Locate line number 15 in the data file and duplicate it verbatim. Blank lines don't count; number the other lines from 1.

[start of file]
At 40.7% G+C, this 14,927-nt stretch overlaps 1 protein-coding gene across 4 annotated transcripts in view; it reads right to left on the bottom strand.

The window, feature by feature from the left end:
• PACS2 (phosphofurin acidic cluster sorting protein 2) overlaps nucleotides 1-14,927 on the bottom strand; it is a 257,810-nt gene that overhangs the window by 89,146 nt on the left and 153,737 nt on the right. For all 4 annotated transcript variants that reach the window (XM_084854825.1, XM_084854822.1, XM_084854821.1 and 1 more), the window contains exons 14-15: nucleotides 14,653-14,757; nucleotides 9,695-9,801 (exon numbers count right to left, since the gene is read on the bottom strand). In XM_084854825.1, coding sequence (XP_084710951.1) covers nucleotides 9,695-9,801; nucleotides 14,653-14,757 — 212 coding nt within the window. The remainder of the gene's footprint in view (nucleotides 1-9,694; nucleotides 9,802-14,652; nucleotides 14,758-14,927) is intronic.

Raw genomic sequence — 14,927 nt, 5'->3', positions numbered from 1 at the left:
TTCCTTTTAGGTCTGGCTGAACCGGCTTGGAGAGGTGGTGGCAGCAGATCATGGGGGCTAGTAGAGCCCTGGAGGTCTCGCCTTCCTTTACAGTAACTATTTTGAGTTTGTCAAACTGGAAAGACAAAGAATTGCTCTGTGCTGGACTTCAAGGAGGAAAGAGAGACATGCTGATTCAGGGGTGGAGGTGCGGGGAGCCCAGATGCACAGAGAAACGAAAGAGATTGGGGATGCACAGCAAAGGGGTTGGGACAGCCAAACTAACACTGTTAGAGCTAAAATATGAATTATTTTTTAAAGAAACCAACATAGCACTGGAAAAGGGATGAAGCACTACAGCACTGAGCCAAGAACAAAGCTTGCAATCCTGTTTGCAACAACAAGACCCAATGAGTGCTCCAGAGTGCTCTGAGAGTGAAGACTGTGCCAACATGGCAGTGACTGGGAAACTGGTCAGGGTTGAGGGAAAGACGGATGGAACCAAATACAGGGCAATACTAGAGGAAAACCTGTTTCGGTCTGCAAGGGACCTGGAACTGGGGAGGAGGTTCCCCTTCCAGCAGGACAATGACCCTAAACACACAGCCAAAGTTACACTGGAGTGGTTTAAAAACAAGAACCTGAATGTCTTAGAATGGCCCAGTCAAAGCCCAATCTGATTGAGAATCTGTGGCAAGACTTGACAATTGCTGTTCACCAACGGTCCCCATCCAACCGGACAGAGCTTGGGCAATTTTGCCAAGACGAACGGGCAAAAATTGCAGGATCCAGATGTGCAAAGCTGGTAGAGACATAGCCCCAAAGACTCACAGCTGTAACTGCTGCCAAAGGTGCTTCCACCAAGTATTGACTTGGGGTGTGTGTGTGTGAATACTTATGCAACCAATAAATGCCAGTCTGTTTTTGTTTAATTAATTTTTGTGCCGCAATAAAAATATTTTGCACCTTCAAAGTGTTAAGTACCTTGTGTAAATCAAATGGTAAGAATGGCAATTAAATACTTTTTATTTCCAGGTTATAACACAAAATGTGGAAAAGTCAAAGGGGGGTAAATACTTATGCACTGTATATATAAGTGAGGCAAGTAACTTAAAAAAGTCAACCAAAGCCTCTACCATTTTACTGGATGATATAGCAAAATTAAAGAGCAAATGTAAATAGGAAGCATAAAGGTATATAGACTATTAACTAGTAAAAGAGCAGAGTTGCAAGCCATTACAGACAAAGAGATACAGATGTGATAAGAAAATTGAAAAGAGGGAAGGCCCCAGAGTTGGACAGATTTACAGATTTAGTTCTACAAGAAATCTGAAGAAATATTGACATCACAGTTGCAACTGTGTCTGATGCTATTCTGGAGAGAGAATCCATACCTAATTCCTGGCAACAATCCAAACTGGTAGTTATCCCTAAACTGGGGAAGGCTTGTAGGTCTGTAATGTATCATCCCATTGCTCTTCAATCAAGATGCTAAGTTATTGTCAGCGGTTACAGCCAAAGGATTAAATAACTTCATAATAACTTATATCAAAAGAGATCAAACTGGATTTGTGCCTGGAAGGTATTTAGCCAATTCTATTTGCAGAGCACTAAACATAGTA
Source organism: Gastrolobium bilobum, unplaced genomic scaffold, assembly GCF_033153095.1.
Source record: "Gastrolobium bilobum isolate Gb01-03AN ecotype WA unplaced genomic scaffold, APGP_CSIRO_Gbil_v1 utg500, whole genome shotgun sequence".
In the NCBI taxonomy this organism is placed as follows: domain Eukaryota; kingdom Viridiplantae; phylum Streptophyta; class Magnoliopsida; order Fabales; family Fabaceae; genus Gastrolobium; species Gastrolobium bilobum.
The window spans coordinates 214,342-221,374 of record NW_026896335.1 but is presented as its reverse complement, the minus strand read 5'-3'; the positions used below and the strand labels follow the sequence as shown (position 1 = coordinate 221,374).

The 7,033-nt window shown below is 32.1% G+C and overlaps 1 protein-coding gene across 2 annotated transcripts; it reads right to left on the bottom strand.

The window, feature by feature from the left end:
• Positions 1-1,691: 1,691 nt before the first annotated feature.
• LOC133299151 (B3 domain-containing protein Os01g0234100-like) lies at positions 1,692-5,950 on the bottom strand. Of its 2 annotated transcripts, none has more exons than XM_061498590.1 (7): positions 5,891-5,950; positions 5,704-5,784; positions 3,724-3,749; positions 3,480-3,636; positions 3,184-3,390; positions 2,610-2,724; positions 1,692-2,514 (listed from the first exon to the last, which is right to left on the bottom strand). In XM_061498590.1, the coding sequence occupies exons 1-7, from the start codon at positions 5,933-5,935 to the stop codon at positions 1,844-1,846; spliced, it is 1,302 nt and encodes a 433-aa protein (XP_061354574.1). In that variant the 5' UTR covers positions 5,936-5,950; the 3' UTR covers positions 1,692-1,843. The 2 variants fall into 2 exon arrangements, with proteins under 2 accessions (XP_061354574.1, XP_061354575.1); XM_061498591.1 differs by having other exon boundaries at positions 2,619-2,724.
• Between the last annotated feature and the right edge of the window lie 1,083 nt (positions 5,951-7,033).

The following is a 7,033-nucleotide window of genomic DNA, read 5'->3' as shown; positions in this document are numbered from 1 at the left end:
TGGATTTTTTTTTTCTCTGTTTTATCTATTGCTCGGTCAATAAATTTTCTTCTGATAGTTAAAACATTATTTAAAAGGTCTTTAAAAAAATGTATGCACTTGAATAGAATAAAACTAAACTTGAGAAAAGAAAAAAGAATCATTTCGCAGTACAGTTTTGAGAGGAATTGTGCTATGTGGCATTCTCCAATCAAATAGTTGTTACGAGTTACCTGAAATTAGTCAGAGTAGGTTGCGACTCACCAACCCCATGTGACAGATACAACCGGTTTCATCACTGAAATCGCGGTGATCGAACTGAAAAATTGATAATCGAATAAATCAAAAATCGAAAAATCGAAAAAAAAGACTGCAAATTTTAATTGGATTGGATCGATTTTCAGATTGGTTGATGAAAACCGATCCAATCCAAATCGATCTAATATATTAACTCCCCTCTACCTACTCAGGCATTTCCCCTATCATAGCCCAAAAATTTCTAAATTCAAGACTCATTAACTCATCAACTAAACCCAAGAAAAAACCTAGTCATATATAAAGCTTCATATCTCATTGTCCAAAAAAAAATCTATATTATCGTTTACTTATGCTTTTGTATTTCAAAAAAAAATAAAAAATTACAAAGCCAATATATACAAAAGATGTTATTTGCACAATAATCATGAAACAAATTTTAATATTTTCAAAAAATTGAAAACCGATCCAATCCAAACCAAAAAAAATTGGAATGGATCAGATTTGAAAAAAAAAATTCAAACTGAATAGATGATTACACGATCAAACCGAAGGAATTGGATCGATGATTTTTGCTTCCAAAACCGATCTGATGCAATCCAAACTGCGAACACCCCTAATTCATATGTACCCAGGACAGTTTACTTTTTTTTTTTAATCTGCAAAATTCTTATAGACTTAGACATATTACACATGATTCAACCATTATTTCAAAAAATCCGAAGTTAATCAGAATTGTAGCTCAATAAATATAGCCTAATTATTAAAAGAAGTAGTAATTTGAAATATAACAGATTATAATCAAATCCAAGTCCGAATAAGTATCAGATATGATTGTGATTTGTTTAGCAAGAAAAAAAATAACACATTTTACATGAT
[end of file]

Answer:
The following is a 7,033-nucleotide window of genomic DNA, read 5'->3' as shown; positions in this document are numbered from 1 at the left end: